Social closeness is important for health and well-being, but is difficult to maintain over a distance. Games can help connect people by strengthening existing relationships or creating new ones through shared playful experiences. We present the design and evaluation of 'In the Same Boat' (ITSB), a two-player infinite runner designed to foster social closeness in distributed dyads. ITSB leverages the synchronization of both players' input to steer a canoe down a river and avoid obstacles. We created two versions: embodied controls, which use players' physiological signals (breath rate, facial expressions), and standard keyboard controls. Results from a study with 35 dyads indicate that ITSB fostered affiliation, and while embodied controls were less intuitive, people enjoyed them more. Further, photos of the dyads were rated as happier and closer in the embodied condition, indicating the potential of embodied controls to foster social closeness in synchronized play over a distance.
Debugging Database Queries: A Survey of Tools, Techniques, and Users
Sneha Gathani (University of Maryland, College Park, College Park, MD, USA)Peter Lim (University of Maryland, College Park, College Park, MD, USA)Leilani Battle (University of Maryland, College Park, College Park, MD, USA)
Database management systems (or DBMSs) have been around for decades, and yet are still difficult to use, particularly when trying to identify and fix errors in user programs (or queries). We seek to understand what methods have been proposed to help people debug database queries, and whether these techniques have ultimately been adopted by DBMSs (and users). We conducted an interdisciplinary review of 112 papers and tools from the database, visualisation and HCI communities. To better understand whether academic and industry approaches are meeting the needs of users, we interviewed 20 database users (and some designers), and found surprising results. In particular, there seems to be a wide gulf between users' debugging strategies and the functionality implemented in existing DBMSs, as well as proposed in the literature. In response, we propose new design guidelines to help system designers to build features that more closely match users debugging strategies.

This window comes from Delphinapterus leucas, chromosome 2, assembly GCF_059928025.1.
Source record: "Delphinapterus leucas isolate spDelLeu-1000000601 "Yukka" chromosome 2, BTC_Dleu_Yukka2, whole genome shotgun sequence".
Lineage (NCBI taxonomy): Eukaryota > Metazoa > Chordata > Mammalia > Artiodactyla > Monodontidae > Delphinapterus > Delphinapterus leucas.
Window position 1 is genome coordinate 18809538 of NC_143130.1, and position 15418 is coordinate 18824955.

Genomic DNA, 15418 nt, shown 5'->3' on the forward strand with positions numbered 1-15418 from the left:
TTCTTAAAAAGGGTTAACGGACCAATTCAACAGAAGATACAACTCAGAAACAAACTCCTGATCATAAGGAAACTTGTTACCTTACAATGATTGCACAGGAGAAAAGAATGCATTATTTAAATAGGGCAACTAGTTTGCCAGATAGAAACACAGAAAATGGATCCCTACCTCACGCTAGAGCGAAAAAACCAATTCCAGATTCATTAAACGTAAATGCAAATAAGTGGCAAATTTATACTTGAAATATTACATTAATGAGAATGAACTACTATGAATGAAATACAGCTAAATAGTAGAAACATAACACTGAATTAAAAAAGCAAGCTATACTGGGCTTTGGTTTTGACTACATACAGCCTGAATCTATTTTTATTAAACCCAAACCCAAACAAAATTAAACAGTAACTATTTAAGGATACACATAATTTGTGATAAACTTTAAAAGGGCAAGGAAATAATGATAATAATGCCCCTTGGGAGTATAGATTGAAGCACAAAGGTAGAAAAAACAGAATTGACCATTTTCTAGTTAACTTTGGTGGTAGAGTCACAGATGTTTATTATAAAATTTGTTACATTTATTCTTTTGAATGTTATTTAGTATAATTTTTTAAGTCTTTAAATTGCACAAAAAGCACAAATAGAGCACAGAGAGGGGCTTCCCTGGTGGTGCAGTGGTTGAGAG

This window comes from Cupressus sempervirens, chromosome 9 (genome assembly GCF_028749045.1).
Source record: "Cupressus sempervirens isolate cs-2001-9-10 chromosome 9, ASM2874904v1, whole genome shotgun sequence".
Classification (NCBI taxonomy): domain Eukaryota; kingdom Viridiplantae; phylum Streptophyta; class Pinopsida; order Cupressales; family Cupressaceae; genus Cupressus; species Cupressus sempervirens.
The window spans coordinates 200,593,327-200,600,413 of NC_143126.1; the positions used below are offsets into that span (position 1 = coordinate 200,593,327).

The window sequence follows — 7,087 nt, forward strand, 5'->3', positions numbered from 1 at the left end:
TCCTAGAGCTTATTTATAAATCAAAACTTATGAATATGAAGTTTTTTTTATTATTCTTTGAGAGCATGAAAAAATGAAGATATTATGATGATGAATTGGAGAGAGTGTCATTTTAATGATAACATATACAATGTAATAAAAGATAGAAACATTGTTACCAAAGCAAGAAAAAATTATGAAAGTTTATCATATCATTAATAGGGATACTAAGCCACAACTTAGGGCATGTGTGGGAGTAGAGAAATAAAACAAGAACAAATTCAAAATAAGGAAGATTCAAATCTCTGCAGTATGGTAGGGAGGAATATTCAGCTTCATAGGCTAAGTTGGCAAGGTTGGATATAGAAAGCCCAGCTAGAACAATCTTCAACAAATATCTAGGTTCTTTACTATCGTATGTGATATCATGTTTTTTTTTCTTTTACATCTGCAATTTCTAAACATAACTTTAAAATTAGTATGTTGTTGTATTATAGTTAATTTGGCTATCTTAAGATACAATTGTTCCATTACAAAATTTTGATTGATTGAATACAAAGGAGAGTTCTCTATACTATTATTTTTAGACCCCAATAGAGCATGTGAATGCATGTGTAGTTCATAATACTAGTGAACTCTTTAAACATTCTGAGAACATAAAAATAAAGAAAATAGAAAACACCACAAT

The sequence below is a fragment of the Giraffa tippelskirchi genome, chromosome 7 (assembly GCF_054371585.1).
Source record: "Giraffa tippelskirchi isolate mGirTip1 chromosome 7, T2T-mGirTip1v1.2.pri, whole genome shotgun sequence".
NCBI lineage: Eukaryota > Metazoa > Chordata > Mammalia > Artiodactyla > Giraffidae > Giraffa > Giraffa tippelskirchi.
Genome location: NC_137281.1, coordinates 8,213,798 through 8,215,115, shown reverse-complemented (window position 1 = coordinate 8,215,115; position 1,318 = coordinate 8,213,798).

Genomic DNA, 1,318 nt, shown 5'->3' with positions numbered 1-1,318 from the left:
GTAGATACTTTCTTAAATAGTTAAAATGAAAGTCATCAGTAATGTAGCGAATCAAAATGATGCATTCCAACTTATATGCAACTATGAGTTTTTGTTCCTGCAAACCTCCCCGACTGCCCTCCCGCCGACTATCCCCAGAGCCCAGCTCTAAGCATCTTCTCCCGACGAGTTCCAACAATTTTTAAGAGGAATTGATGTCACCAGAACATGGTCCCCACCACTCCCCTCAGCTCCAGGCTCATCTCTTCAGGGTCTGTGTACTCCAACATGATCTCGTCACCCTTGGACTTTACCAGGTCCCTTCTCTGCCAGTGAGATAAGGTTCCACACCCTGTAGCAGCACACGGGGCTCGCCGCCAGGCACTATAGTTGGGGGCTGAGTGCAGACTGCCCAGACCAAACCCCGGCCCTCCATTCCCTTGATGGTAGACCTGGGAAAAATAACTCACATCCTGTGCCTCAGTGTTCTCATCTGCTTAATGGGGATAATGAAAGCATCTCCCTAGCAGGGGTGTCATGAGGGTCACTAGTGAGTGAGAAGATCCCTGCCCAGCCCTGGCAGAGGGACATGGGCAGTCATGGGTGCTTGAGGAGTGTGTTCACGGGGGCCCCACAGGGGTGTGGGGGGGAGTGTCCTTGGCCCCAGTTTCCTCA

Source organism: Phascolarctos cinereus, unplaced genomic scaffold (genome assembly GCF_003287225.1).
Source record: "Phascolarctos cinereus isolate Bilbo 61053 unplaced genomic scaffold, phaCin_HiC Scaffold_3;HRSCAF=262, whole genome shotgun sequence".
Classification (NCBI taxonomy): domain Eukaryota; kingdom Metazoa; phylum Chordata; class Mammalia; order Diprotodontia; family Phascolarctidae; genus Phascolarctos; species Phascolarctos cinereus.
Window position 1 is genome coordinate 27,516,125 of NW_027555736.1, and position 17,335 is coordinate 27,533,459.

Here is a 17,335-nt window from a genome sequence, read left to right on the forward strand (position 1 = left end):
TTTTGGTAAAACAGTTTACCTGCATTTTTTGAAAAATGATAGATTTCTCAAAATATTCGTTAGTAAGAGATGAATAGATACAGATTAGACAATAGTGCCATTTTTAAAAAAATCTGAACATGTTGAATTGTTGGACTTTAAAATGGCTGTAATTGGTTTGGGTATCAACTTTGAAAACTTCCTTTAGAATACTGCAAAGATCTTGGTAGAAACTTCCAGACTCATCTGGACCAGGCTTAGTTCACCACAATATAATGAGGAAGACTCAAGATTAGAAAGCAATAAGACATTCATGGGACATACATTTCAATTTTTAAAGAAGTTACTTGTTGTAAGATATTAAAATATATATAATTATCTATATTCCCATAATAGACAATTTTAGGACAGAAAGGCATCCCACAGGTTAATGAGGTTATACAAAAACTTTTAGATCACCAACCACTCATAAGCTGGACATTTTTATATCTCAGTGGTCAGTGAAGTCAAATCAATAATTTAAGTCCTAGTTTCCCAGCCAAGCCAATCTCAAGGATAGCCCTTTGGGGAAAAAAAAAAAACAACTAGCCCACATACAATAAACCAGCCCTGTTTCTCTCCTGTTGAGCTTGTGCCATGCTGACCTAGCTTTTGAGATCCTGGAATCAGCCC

Designing IoT Resources to Support Outdoor Play for Children
Thomas Dylan (Northumbria University, Newcastle upon Tyne, United Kingdom)Gavin Wood (Northumbria University, Newcastle upon Tyne, United Kingdom)Abigail C. Durrant (Northumbria University, Newcastle upon Tyne, United Kingdom)John Vines (Northumbria University, Newcastle upon Tyne, United Kingdom)Pablo E. Torres (University College London, London, United Kingdom)Philip I. N. Ulrich (Canterbury Christ Church University, Canterbury, United Kingdom)Mutlu Cukurova (University College London, London, United Kingdom)Amanda Carr (Canterbury Christ Church University, Canterbury, United Kingdom)Sena Çerçi (Northumbria University, Newcastle Upon Tyne, United Kingdom)Shaun Lawson (Northumbria University, Newcastle upon Tyne, United Kingdom)